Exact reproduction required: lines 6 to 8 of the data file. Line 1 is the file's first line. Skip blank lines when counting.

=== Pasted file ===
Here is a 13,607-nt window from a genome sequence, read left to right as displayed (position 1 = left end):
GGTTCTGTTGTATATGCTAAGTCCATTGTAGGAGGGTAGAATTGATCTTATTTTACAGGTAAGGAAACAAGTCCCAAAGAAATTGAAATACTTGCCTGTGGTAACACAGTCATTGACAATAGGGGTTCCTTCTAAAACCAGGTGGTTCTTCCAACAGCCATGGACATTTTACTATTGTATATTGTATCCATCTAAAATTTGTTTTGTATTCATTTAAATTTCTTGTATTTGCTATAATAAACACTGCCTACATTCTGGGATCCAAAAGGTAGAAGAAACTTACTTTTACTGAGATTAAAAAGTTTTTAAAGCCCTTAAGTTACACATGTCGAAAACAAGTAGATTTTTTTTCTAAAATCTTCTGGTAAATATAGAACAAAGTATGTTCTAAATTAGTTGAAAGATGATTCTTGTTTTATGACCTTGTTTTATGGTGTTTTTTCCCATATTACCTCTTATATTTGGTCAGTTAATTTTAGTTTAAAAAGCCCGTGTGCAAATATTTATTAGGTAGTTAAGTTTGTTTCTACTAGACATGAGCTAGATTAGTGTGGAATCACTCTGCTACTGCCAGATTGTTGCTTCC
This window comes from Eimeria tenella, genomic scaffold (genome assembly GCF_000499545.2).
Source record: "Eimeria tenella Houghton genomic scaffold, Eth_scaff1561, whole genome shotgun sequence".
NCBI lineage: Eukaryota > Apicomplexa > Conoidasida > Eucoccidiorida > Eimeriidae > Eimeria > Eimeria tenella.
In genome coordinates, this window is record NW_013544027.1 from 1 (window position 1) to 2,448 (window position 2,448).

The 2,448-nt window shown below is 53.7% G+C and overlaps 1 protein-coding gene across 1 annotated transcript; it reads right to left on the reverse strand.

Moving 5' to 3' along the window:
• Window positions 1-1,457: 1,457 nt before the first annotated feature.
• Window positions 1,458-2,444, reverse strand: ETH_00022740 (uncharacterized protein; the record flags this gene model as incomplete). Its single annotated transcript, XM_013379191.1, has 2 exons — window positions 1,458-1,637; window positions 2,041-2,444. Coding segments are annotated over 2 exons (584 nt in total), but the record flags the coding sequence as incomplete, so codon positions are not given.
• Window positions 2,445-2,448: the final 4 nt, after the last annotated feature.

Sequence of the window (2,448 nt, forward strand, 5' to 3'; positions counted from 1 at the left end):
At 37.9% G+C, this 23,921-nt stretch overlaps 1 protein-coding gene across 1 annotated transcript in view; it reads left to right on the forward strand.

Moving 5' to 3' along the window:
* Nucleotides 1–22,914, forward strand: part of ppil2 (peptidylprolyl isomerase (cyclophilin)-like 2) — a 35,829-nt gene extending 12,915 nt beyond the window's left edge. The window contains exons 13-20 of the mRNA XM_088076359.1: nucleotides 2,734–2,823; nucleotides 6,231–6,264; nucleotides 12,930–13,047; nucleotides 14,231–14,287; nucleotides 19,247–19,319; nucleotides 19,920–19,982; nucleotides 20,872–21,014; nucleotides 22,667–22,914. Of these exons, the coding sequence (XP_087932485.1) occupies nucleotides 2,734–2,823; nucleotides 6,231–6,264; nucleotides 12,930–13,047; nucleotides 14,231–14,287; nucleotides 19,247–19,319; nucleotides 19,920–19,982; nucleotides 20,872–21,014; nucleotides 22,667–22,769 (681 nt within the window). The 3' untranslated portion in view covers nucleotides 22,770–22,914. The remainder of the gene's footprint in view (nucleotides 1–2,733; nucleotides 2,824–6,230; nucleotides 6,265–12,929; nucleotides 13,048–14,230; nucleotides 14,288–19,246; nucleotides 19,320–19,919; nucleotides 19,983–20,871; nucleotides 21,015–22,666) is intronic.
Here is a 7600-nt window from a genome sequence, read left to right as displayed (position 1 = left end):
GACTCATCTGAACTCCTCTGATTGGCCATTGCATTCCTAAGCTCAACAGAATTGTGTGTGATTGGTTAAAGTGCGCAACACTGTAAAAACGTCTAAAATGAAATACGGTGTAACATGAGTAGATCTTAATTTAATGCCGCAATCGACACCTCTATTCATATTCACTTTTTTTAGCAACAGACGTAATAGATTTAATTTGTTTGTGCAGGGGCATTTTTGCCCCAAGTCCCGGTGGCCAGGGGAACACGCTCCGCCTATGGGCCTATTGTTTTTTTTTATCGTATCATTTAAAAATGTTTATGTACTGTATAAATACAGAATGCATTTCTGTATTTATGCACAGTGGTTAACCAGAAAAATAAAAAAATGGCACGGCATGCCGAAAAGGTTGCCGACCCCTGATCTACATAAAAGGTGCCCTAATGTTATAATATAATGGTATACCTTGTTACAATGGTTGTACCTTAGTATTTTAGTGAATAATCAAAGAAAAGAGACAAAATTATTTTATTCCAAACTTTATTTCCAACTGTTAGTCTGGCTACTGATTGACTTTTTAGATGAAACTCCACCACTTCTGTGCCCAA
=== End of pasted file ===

In genome coordinates, this window is record NW_013544027.1 from 1 (window position 1) to 2,448 (window position 2,448).

The 2,448-nt window shown below is 53.7% G+C and overlaps 1 protein-coding gene across 1 annotated transcript; it reads right to left on the reverse strand.

Moving 5' to 3' along the window: